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American Interests in Bahrain

U.S. Military and Strategic Interests Overshadow Human Rights and Opression

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bahrain us navy 5th fleet

Zak, a 375-pound California sea lion trained to find suspicious swimmers, during a training exercise the waters of Bahrain. The sea lions are trained to put tags or 'restraint devices' on divers that can stop them from getting away.

Brien Aho/U.S. Navy/Getty Images
American interests in Bahrain are vast, expensive and strategic. While an American embassy opened in Manama, Bahrain’s capital, in 1971, relations between the two countries date back to 1958, when the U.S. Navy first established a presence in Bahrain. Those relations grew significantly during Operation Desert Shield and Operation Desert Storm--the 1991 American-led counter-attack on Iraq after Iraq’s invasion of Kuwait--and after the 9/11 terrorist attacks and the Bush administration’s invasions of Iraq and Afghanistan. Unlike most Arab nations, Bahrain allowed the Pentagon to fly combat missions from its territory during those wars.

The 20-some ships of the U.S. Navy’s 5th Fleet--a fleet representing tens of billions of dollars--are based there, with responsibility for 7.5 million square miles of seas from the Arabian Gulf to the Red Sea to the Gulf of Oman. Some 2,300 American personnel are stationed on the Fifth Fleet headquarters’ 100-acre base, and thousands of the fleet’s 15,000 sailors land in Bahrain on and off throughout the year.

The Pentagon requested $258 million in fiscal year 2011 to build several additional facilities on its base there, including $45 million for an expansion at Shaykh Isa Air Base.

Bahrain’s strategic value to the United States is the result of geography: Bahrain is a naval complement to Qatar’s peninsular thumb sticking up the midsection of the Persian Gulf, across from Iran, providing quick access to the gulf’s sea lanes and protecting the disgorging oil pipelines of Iraq, Kuwait, Saudi Arabia and, further south, the United Arab Emirates and Oman.

Bahrain has almost no oil. But it has large natural gas reserves (5.3 trillion cubic feet). And it is a major exporter of aluminum and other manufactured goods to the United States. In 2009, Bahrain exported almost half a billion dollars worth of goods to the United States. The United States exported $668 million to Bahrain.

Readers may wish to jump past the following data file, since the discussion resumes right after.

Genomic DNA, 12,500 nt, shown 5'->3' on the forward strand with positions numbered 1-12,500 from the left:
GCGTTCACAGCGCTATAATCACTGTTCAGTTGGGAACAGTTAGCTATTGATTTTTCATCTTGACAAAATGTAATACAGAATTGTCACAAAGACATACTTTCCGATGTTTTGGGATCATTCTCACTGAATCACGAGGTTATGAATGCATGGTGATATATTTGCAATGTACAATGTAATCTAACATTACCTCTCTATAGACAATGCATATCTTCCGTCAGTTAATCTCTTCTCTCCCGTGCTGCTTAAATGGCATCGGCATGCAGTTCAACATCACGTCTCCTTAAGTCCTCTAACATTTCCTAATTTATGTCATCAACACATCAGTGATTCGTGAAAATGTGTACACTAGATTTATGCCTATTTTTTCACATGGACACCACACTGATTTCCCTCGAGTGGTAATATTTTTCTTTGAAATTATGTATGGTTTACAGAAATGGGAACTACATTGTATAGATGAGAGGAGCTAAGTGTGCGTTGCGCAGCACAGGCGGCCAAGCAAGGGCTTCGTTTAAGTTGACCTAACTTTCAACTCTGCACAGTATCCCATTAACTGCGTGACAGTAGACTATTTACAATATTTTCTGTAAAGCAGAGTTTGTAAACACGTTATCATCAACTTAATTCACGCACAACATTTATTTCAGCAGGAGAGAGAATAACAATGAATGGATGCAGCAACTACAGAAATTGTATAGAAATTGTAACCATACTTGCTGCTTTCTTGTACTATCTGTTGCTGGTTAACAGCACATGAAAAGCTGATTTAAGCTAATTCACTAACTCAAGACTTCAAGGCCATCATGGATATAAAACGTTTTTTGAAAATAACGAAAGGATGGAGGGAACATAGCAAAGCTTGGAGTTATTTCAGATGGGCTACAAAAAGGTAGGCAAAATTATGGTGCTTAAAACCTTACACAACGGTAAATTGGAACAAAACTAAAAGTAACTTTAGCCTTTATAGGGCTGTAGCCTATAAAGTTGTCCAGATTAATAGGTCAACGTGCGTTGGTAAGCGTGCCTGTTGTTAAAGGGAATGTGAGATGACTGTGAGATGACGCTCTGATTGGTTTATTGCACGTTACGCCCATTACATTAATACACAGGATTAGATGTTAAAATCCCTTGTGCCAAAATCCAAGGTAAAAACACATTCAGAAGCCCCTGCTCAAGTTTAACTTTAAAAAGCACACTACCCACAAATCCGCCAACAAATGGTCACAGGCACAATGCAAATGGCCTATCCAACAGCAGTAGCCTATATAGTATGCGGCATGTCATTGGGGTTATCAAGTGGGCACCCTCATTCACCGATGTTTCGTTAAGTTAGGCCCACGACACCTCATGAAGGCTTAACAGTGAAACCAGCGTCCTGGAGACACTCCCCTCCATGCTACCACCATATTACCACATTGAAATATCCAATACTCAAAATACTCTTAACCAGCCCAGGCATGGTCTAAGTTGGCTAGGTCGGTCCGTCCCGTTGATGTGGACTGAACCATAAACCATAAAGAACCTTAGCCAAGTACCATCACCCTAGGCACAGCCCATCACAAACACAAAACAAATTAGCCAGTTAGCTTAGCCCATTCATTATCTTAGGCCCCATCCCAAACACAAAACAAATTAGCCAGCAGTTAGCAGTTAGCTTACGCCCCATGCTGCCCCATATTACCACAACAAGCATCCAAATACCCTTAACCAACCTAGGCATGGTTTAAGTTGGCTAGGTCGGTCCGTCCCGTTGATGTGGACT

Bahrain’s own military is small: just 13,000 soldiers and 1,200 members of the national guard. But Bahrain uses most of its annual $20 million in assistance from the United States to buy American weaponry and maintain a small fleet of American-made F16s and Abrams tanks. The sum is nowhere near what Bahrain actually spends on American weaponry from its own budget ($5.6 billion in 2008). Bahrain bought the 10 F-16s in 1998 for $390 million. The small nation has bought 70 Stinger missiles since 1990, and in 2007 it bought nine Blackhawk helicopters worth $252 million and six Bell search and rescue helicopters worth $160 million. .

Because of the United States’ close relations--and dependence--on Bahrain, successive administrations in the White House have mostly looked away from Bahrain’s poor human rights record and chronic oppression of the majority Shiite population by the minority Sunni ruling Al Khalifa family, in power since 1783--predating the adoption of the American Constitution.

Bahrain is one of the Arab world’s dictatorship: freedom of speech, of assembly and of religious practice is limited to non-existent if it does not abide by the ruling family’s precepts. And religious education in school denies the validity of Shiite teachings. Nevertheless, the United States calls Bahrain a friend and an ally.

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